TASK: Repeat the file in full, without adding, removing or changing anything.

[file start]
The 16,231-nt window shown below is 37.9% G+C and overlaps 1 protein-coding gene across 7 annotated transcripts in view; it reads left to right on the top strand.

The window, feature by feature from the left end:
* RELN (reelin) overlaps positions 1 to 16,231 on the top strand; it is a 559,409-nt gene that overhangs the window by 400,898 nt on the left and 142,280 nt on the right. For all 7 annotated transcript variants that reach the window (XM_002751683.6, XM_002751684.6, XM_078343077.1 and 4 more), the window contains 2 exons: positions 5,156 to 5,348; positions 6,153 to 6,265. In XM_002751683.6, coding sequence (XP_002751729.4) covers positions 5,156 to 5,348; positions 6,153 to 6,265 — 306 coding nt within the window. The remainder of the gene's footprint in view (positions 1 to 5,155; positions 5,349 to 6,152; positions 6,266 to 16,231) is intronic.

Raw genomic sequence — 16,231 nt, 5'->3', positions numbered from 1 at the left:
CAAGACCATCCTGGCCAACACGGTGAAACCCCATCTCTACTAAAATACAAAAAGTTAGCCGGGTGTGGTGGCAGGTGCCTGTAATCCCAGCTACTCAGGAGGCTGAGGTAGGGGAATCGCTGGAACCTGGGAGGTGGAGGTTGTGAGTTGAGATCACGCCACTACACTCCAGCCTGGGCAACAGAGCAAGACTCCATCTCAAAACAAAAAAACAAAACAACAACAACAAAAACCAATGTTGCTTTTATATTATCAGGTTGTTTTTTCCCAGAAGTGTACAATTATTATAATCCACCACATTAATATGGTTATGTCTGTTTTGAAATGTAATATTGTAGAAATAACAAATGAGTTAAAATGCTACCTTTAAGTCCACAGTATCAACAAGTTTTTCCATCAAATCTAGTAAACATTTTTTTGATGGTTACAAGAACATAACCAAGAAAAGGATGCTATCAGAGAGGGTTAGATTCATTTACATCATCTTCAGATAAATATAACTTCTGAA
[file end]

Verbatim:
The 16,231-nt window shown below is 37.9% G+C and overlaps 1 protein-coding gene across 7 annotated transcripts in view; it reads left to right on the top strand.

The window, feature by feature from the left end:
* RELN (reelin) overlaps positions 1 to 16,231 on the top strand; it is a 559,409-nt gene that overhangs the window by 400,898 nt on the left and 142,280 nt on the right. For all 7 annotated transcript variants that reach the window (XM_002751683.6, XM_002751684.6, XM_078343077.1 and 4 more), the window contains 2 exons: positions 5,156 to 5,348; positions 6,153 to 6,265. In XM_002751683.6, coding sequence (XP_002751729.4) covers positions 5,156 to 5,348; positions 6,153 to 6,265 — 306 coding nt within the window. The remainder of the gene's footprint in view (positions 1 to 5,155; positions 5,349 to 6,152; positions 6,266 to 16,231) is intronic.

Raw genomic sequence — 16,231 nt, 5'->3', positions numbered from 1 at the left:
CAAGACCATCCTGGCCAACACGGTGAAACCCCATCTCTACTAAAATACAAAAAGTTAGCCGGGTGTGGTGGCAGGTGCCTGTAATCCCAGCTACTCAGGAGGCTGAGGTAGGGGAATCGCTGGAACCTGGGAGGTGGAGGTTGTGAGTTGAGATCACGCCACTACACTCCAGCCTGGGCAACAGAGCAAGACTCCATCTCAAAACAAAAAAACAAAACAACAACAACAAAAACCAATGTTGCTTTTATATTATCAGGTTGTTTTTTCCCAGAAGTGTACAATTATTATAATCCACCACATTAATATGGTTATGTCTGTTTTGAAATGTAATATTGTAGAAATAACAAATGAGTTAAAATGCTACCTTTAAGTCCACAGTATCAACAAGTTTTTCCATCAAATCTAGTAAACATTTTTTTGATGGTTACAAGAACATAACCAAGAAAAGGATGCTATCAGAGAGGGTTAGATTCATTTACATCATCTTCAGATAAATATAACTTCTGAA